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I'm using Scala and I want to extend a (singleton) object with a trait, which delivers a data structure and some methods, like this:

trait Tray[T] {
  val tray = ListBuffer.empty[T]

  def add[T] (t: T) = tray += t
  def get[T]: List[T] = tray.toList
}

And then I'll would like to mix-in the trait into an object, like this:

object Test with Tray[Int]

But there are type mismatches in add and get:

Test.add(1)
// ...

How can I'll get this to work? Or what is my mistake?

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1 Answer 1

up vote 10 down vote accepted

The problem is that you're shadowing the trait's type parameter with the T on the add and get methods. See my answer here for more detail about the problem.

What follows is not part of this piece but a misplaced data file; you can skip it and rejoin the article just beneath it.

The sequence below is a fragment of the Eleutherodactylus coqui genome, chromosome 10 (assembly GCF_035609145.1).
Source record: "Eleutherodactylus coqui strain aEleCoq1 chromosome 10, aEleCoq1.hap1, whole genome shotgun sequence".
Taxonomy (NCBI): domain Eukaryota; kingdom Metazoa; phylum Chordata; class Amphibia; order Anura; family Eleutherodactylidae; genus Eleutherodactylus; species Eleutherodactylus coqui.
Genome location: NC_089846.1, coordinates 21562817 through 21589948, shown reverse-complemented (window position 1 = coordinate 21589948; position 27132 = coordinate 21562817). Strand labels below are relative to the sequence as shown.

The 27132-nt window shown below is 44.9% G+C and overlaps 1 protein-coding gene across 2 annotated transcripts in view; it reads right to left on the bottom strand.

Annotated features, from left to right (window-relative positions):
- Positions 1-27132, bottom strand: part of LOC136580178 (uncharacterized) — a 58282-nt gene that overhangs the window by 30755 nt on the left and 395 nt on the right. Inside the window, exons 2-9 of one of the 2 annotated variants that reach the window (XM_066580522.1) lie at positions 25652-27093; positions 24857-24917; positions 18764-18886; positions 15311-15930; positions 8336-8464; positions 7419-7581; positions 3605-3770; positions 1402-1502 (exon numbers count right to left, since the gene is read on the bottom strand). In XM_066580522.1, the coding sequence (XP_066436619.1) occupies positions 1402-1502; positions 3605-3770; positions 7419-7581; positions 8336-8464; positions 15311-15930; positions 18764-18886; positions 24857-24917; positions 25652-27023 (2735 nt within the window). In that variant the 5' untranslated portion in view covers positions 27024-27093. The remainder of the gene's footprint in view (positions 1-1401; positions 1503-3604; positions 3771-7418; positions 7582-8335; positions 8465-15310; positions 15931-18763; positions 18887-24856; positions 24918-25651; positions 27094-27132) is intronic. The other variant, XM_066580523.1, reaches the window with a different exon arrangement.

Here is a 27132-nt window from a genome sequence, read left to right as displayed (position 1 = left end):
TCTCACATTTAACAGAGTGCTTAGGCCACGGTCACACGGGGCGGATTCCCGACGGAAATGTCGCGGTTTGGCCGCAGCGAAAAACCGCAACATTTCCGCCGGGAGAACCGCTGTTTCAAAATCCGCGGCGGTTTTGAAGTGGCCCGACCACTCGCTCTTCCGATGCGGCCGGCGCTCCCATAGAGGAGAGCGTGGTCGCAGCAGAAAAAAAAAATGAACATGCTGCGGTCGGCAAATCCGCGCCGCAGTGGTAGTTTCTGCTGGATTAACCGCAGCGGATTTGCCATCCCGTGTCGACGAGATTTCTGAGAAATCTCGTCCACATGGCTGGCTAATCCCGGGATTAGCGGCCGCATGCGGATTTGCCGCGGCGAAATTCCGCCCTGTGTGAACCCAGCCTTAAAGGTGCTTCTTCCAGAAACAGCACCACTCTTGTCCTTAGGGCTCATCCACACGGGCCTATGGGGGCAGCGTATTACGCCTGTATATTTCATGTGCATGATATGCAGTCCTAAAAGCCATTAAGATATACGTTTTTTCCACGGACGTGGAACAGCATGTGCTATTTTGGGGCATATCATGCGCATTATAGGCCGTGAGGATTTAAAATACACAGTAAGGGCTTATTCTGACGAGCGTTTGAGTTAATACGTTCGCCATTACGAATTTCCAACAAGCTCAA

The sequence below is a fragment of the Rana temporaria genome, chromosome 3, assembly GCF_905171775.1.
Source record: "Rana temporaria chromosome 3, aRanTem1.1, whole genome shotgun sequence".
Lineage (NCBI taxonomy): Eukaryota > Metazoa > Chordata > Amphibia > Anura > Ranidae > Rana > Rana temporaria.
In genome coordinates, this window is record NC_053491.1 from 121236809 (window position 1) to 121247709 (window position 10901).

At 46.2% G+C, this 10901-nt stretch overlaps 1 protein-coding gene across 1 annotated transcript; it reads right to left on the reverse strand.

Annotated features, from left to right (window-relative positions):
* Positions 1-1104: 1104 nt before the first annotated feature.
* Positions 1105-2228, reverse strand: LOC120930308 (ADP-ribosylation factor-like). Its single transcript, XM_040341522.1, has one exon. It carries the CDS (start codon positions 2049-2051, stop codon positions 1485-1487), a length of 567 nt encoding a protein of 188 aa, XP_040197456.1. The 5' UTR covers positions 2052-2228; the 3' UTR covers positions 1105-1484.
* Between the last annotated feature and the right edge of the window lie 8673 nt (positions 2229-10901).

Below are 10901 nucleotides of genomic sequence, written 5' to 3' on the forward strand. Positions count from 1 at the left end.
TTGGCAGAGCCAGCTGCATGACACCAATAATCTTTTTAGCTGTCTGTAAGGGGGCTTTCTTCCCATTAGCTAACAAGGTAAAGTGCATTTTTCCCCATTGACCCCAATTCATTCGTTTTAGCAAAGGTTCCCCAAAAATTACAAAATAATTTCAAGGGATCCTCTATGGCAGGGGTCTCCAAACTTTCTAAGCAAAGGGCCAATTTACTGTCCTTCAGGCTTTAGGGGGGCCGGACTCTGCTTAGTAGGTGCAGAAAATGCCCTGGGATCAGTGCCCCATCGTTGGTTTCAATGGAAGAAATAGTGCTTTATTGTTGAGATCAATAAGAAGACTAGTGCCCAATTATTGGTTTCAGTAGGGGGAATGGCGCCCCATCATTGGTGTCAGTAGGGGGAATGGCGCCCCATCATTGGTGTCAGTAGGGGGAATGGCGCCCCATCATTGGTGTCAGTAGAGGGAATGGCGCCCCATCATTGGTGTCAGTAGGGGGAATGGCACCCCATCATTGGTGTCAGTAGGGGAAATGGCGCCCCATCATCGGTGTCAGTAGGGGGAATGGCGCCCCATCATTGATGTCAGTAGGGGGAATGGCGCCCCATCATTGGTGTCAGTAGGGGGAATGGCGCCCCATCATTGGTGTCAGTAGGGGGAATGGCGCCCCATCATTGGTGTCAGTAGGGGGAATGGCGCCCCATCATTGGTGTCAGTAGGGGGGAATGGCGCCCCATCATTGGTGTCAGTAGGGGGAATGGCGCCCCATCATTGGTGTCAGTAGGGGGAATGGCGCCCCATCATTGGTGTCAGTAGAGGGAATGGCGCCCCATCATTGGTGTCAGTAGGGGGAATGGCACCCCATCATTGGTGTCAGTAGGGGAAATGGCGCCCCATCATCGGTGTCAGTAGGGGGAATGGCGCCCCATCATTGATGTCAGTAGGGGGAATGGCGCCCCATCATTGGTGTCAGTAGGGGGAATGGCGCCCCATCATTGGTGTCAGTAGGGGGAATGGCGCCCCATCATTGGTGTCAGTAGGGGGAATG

Here's the correct code:

trait Tray[T] {
  val tray = ListBuffer.empty[T]

  def add (t: T) = tray += t      // add[T] --> add
  def get: List[T] = tray.toList  // get[T] --> add
}

object Test extends Tray[Int]

Note the use of extends in the object definition—see section 5.4 of the spec for an explanation of why with alone doesn't work here.

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Okay, thanks. I'll think it's because scala disassemble internal all objects to functions, and this causes this shadowing problem! –  Themerius Dec 24 '12 at 17:23
1  
@Themerius: I'm not sure I understand exactly what you mean, but the problem's actually pretty simple—you can introduce a new type name in a method's type parameter list that's spelled the same as an existing type name outside of the method. You can do exactly the same thing in Java. –  Travis Brown Dec 24 '12 at 17:38
    
Sure, it's a scope thing. Therefore it's more a feature. :) –  Themerius Dec 24 '12 at 19:23

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